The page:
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ARS Home » Midwest Area » Urbana, Illinois » Soybean/maize Germplasm, Pathology, and Genetics Research » Research » Publications at this Location » Publication #357993

Research Project: Integrated Management of Soybean Pathogens and Pests

Location: Soybean/maize Germplasm, Pathology, and Genetics Research

Title: Reactions of soybean germplasm accessions to six Phakopsora pachyrhizi isolates from the United States

item PAUL, CHANDRA - University Of Illinois
item MOTTER, HELDER - Universidade Federal De Vicosa
item Walker, David

Submitted to: Plant Disease
Publication Type: Peer Reviewed Journal
Publication Acceptance Date: 11/3/2019
Publication Date: 11/13/2019
Citation: Paul, C., Motter, H.Z., Walker, D.R. 2019. Reactions of soybean germplasm accessions to six Phakopsora pachyrhizi isolates from the United States. Plant Disease. 104(4):1087-1095.

Interpretive Summary: Soybean rust is one of the most economically important diseases of soybean worldwide, and fungicides are used heavily to reduce yield losses. Resistant soybean varieties would help to reduce fungicide applications and expenses. Genetic resistance has been identified in more than 120 soybean germplasm accessions, but due to substantial diversity in the pathogen, individual resistance genes do not provide resistance to all strains of the rust fungus. This study identified seven Asian soybean lines that have resistance to six strains of soybean rust from the southern United States, and several other lines that are resistant to most of the six strains. This knowledge can be used together with information from recent gene mapping studies to guide soybean breeders in deciding which resistance genes should be combined to develop new soybean varieties that are likely to have broad and durable resistance to soybean rust.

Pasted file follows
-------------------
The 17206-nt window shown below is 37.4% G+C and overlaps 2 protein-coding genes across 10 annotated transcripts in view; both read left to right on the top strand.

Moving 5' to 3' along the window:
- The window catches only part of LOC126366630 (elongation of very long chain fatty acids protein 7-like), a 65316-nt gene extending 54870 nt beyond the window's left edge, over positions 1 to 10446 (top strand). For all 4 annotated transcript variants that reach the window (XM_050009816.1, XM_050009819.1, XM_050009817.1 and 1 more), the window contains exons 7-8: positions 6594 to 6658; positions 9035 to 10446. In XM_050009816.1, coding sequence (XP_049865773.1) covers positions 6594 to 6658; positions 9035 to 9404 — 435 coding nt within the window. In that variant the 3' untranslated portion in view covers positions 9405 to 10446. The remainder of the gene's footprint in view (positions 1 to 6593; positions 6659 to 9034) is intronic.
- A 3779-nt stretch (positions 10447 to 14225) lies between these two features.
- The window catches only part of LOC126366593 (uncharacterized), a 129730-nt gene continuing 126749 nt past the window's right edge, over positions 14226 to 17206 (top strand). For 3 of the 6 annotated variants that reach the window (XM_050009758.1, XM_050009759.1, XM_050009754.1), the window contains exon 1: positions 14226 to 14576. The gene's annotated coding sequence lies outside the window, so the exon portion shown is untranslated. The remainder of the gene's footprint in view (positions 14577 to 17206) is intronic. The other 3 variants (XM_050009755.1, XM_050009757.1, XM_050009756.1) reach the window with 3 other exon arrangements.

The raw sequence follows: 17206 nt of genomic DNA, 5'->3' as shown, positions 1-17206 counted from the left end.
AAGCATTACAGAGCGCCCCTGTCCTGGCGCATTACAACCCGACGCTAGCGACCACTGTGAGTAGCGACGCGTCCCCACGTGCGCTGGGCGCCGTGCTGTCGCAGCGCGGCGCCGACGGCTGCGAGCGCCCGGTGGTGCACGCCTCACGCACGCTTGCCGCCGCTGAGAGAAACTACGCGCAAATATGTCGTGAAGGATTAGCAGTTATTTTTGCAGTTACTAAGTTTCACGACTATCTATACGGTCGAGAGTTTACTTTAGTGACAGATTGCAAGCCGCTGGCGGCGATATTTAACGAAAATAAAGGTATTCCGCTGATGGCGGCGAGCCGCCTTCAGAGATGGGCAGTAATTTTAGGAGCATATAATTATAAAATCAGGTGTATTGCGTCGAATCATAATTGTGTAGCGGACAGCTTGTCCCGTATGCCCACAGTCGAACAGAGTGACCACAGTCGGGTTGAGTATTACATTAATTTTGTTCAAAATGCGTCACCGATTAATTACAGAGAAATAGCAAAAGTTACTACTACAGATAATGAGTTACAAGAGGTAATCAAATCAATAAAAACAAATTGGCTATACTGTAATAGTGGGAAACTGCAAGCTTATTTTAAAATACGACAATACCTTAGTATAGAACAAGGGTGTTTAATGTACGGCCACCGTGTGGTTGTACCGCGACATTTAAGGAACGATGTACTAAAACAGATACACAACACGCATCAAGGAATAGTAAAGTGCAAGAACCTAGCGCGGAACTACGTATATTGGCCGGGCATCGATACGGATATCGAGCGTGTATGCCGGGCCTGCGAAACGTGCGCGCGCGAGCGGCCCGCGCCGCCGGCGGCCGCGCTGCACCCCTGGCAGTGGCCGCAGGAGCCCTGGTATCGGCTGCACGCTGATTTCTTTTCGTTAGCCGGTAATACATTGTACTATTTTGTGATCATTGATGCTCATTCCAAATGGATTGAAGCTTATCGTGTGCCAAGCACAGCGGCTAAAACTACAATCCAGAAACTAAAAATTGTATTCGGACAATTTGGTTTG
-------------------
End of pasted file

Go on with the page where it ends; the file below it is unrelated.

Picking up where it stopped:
Technical Abstract: Soybean rust, caused by Phakopsora pachyrhizi Syd. & P. Syd., is one of the most economically important foliar diseases of soybean. Resistant cultivars would reduce yield losses and management costs, but considerable pathogenic diversity exists among populations of the fungus, so resistance to a range of pathotypes is essential. Seedling and detached leaf assays were conducted to better characterize the resistance of 41 soybean plant introductions (PIs) to six purified isolates of P. pachyrhizi originating from the southern United States. Seven accessions with unknown resistance genes and three differential lines with mapped Rpp genes were resistant to all six isolates, including two Florida isolates that were able to defeat resistance conditioned by the Rpp1 through Rpp4 genes. Several other PIs were resistant to four or five of the six isolates. Many of the resistant accessions have subsequently been reported to have a resistance allele at the Rpp3 locus, and two others have resistance genes at the Rpp4 or Rpp6 loci. This study provided details about resistance reaction phenotypes that can be useful for understanding mechanisms of resistance and which Rpp genes and alleles could be combined to obtain broader and more durable rust resistance in soybean cultivars.